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On Oct. 13, 1792, the cornerstone was laid for an executive mansion in the swampy new capital city named after the first president of the United States. The impetus for moving the capital from Philadelphia to Washington was a desire to place it closer to the geographical -- and political -- center of the new nation. By that standard, we should have moved the nation's capital to St. Louis or Kansas City a century ago, but by then we had all these big, beautiful buildings in Washington, and a history to go along with them.

Much of that legacy would take shape on the site that George Washington himself selected for an executive mansion. It was destined to be burned down by the British, and remodeled and improved numerous times, but the relatively modest villa at 1600 Pennsylvania Ave. is always called -- at first unofficially, and later by fiat -- "the White House."

The first president to reside there was John Adams, who moved in on Nov. 1, 1800, just as he was about to be unseated by Thomas Jefferson. The place was barely furnished and construction unfinished. Putting the best face on things, Adams dutifully wrote his wife, Abigail, still in Massachusetts, a letter beneath a dateline reading: "Presidents house. Washington City."

"My dearest friend," Adams' letter began, "we arrived here last night, or rather yesterday, at one o Clock and here we dined and Slept. The Building is in a State to be habitable. And now we wish for your Company."

The new nation's second president concluded his brief missive with another poignant sentiment, this one for the ages: "Before I end my Letter I pray Heaven to bestow the best of Blessings on this House and all that shall hereafter inhabit it," John Adams wrote. "May none but honest and wise Men ever rule under this roof."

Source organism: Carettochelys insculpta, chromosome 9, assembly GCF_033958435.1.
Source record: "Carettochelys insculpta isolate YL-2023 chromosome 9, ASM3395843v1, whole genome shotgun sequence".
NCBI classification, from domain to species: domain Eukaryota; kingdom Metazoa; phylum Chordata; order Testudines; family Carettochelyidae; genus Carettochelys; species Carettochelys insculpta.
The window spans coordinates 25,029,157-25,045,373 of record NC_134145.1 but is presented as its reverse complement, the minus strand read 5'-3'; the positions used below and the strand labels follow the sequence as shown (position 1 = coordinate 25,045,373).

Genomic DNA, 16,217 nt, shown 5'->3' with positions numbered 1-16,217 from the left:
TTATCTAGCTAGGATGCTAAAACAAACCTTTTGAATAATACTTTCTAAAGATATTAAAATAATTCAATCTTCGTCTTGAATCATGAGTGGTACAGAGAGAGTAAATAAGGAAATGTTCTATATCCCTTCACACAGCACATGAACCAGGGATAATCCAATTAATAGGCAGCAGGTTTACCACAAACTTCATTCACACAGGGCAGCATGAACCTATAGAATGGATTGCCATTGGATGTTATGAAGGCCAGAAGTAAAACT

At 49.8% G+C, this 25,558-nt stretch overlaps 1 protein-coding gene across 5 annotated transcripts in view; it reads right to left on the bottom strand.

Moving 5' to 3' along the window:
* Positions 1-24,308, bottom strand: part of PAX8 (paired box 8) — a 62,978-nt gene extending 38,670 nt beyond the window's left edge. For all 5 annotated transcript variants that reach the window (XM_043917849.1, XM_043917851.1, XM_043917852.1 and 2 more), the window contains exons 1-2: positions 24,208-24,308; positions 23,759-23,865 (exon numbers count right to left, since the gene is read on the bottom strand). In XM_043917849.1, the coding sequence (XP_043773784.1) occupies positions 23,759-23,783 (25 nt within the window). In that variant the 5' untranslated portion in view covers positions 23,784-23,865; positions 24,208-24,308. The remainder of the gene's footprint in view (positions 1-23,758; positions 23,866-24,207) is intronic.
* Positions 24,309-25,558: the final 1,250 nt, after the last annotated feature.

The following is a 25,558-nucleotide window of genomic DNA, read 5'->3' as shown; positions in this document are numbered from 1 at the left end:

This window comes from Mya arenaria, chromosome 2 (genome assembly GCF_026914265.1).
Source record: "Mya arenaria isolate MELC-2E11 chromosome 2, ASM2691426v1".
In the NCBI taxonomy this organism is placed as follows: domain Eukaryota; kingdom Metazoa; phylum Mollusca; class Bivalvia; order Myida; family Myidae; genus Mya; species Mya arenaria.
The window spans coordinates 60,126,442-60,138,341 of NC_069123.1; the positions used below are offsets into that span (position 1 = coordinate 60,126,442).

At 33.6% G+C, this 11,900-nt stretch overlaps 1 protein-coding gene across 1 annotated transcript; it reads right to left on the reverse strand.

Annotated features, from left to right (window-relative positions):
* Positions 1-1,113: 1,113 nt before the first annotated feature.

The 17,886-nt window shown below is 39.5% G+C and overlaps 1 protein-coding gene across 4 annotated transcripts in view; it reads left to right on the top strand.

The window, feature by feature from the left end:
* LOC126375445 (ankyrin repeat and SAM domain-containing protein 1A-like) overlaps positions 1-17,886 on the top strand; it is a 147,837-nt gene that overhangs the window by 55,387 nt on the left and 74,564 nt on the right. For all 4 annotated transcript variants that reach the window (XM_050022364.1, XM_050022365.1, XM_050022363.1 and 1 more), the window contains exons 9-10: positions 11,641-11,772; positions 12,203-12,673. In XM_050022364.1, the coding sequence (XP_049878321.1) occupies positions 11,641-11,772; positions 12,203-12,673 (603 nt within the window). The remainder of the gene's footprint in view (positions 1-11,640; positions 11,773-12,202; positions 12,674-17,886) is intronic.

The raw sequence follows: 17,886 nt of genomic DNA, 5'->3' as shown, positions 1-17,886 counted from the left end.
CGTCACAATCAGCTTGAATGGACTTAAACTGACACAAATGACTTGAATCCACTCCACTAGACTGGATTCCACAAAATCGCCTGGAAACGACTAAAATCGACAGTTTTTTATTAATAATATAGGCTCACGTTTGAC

It is a prayer, to paraphrase a later president, that was not answered fully. We, the people, generally give our best effort at the ballot box, but ascertaining which candidate will rise to the occasion after taking the oath of office, is an art, not a science. There is another side of the equation, too: The presidents and "first families" who occupy that house generally try to do their best. It cannot be an easy job, as Americans have an ungovernable streak that runs through our national DNA. If you doubt that, ask the British parliament and crown. Or remember the exasperated words uttered by the dowager countess in "Downton Abbey" (played by the immortal Maggie Smith).

Sitting (uneasily) in a swivel chair, she was informed that this wasn't a new contraption but rather an invention of Thomas Jefferson. "Why," she asked, "does every day involve a fight with an American?" Posed that way, the answer is contained in the question. 

Carl M. Cannon is the Washington bureau chief for RealClearPolitics. Reach him on Twitter @CarlCannon.

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